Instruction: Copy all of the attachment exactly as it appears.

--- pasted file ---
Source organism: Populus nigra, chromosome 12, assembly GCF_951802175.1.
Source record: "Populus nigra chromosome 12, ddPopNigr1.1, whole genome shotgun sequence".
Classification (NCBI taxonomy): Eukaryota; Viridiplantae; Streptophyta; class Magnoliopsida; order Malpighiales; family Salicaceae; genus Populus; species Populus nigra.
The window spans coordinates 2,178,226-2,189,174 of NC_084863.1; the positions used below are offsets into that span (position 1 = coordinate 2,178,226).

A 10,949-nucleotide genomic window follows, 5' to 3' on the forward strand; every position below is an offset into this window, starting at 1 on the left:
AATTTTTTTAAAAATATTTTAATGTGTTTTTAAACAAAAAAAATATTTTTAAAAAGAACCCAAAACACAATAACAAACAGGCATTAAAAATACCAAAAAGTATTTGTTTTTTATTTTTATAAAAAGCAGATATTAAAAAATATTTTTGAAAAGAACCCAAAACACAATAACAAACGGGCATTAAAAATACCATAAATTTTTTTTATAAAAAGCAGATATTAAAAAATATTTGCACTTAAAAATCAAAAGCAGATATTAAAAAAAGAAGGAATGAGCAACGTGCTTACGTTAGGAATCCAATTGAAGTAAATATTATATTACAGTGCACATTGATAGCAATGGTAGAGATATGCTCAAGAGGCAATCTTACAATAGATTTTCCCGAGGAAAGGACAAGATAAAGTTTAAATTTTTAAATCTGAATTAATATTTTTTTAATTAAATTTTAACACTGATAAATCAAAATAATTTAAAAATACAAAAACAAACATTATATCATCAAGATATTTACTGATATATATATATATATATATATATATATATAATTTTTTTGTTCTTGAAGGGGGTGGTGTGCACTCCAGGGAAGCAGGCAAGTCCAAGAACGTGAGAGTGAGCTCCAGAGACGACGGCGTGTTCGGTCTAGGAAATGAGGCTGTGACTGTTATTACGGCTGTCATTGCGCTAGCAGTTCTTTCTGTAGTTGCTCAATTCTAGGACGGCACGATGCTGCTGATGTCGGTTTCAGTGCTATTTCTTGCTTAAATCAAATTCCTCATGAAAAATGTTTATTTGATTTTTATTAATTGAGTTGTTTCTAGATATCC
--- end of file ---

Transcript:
Source organism: Populus nigra, chromosome 12, assembly GCF_951802175.1.
Source record: "Populus nigra chromosome 12, ddPopNigr1.1, whole genome shotgun sequence".
Classification (NCBI taxonomy): Eukaryota; Viridiplantae; Streptophyta; class Magnoliopsida; order Malpighiales; family Salicaceae; genus Populus; species Populus nigra.
The window spans coordinates 2,178,226-2,189,174 of NC_084863.1; the positions used below are offsets into that span (position 1 = coordinate 2,178,226).

A 10,949-nucleotide genomic window follows, 5' to 3' on the forward strand; every position below is an offset into this window, starting at 1 on the left:
AATTTTTTTAAAAATATTTTAATGTGTTTTTAAACAAAAAAAATATTTTTAAAAAGAACCCAAAACACAATAACAAACAGGCATTAAAAATACCAAAAAGTATTTGTTTTTTATTTTTATAAAAAGCAGATATTAAAAAATATTTTTGAAAAGAACCCAAAACACAATAACAAACGGGCATTAAAAATACCATAAATTTTTTTTATAAAAAGCAGATATTAAAAAATATTTGCACTTAAAAATCAAAAGCAGATATTAAAAAAAGAAGGAATGAGCAACGTGCTTACGTTAGGAATCCAATTGAAGTAAATATTATATTACAGTGCACATTGATAGCAATGGTAGAGATATGCTCAAGAGGCAATCTTACAATAGATTTTCCCGAGGAAAGGACAAGATAAAGTTTAAATTTTTAAATCTGAATTAATATTTTTTTAATTAAATTTTAACACTGATAAATCAAAATAATTTAAAAATACAAAAACAAACATTATATCATCAAGATATTTACTGATATATATATATATATATATATATATATATAATTTTTTTGTTCTTGAAGGGGGTGGTGTGCACTCCAGGGAAGCAGGCAAGTCCAAGAACGTGAGAGTGAGCTCCAGAGACGACGGCGTGTTCGGTCTAGGAAATGAGGCTGTGACTGTTATTACGGCTGTCATTGCGCTAGCAGTTCTTTCTGTAGTTGCTCAATTCTAGGACGGCACGATGCTGCTGATGTCGGTTTCAGTGCTATTTCTTGCTTAAATCAAATTCCTCATGAAAAATGTTTATTTGATTTTTATTAATTGAGTTGTTTCTAGATATCC